Most of all, I relish the blissful feeling of floating on my back in the Aegean Sea; I swim far out, away from the madding crowds, lie back and let myself go, completely. Surrender is trust, and rewarded trust generates gratitude. So as I lie, effortlessly feeling the sea holding me up I can’t help but rejoice.

Waiting for the day

I heard about the arrival of Etherfloat Athens’ first floatation spa when it opened in November 2018 but only visited its contemporary, polished space recently. Professional and offering a relaxed comfort, it offers top-notch services and facilities. It has an excellent water-filtering system and uses UV lamps and hydrogen peroxide instead of chlorine to ensure complete cleanliness.

360-Degree therapy

Invented in 1954 by John C. Lilly, a neuropsychiatrist and medical practitioner the sensory deprivation tank has been used to alleviate, treat, and reverse physical, mental, and emotional ailments or problems. Traditional use involves that the user lies floating with complete weightlessness in the tank, in complete darkness and silence. This has been shown, through a significant number of global scientific studies, to induce the parasympathetic response in the body and put the mind on the Theta-wave ‘setting’ which is thought to create a feeling of raised spiritual-emotional consciousness.

Flotation has also been scientifically shown to alleviate muscle tension, lower blood pressure, and – something major for people today – to reduce anxiety, by lowering the cortisol-induced ‘fight or flight’ response we have when we experience any form of anxiety, stress or fear. Floating also helps clear the mind of superfluous, negative, or meandering thought processes – the “monkey brain” and leads to the release of feel-good endorphins.

By having a session – but ideally, following a course of monthly sessions, people are said to start experiencing a wide array of positive results. These include an overall improved mood, clearer state of mind, a more balanced nervous system, increased emotional intelligence, and a more relaxed body.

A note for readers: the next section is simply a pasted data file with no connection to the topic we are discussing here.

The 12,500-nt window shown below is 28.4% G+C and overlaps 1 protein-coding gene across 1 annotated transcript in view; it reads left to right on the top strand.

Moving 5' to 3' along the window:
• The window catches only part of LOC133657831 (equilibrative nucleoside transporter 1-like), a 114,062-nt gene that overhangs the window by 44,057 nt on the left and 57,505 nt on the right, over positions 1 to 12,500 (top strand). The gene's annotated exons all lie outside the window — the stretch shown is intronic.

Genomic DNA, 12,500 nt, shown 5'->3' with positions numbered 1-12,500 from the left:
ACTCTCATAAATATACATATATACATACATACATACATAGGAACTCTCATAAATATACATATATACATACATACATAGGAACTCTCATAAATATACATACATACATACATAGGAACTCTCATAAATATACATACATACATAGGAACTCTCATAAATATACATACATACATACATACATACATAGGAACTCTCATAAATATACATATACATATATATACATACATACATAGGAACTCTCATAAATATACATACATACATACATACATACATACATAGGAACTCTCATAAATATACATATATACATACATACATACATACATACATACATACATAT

Insights Greece - Braving 'Sensory Deprivation' in an Athens' Floatation Pod

The journey inwards

Etherfloat was created by Fivos, a civil engineer who fell in love with the experience and its benefits. He and his brother spent many years researching and trying out flotation tanks in various countries before setting up their own place in Kolonaki. Fivos especially loves floating for its esoteric benefits: “Floating is the ideal place to meditate and come into contact with your inner truth,” he says. “The pod is a very safe space. It’s warm, at body temperature. You’re alone and completely unobserved; there’s no role to play. Basically, you have time for yourself to relax, to figure out what’s going on in your body and soul. You can discover a lot of things in there.”

The flotation tank is filled with around 30cm of water that is saturated with Epsom Salts. Apart from making people float, these salts are rich in magnesium sulfate, known to soothe aches and pains. It also inhibits ACTH, a hormone that pushes the adrenal glands to create cortisol.

“As you float, a lot of ideas will come into your mind about yourself and life,” Foivos says. “It keeps you closer to your own humanity and to other people’s humanity… My brother and I have a mission to bring this to the public; to help generate a deeper understanding of yourself and the world around you.”

In I go!

I may be somewhat agoraphobic, but fortunately not claustrophobic. So I was not in the least bit afraid of being closed into a dark pod. I did consider the possibility of getting locked in but Fivos assured that as the pod isn’t locked by electricity and opens with a manual lever. Also, should one need any assistance during floatation, there is a pneumatic button inside the tank that instantly notifies the reception desk. In the first 10 minutes of floating there is the sound of dreamy ambient music playing softly, accompanied by a sequence of coloured lighting that offers colour therapy.

For the first 15 minutes, I felt a little restless. I kept repositioning myself and my mind was very conscious of the beautiful changing colours. Then in Yoga Nidra style, I started to mentally scan my body starting from my feet and going up to my head. I focused on every area, feeling which muscles were tense in my unnecessary effort to “stay afloat” and let go. Finally, I let my thoughts go and surrendered to the dark, warm, silent embrace, to the luxury of unwatched, untouched, and unique-to-me solitude.

In the last few minutes of the session, the music begins to play again. It was only then that I realised I had been in a state of semi-dreaming. As I returned to my senses, I felt like I was leaving outer space. I actually wanted to linger there. I woke fully, I did some gentle yoga twists and turned on the light, uncertainly ready to return to reality. But certainly, ready to plan my next visit to Etherfloat.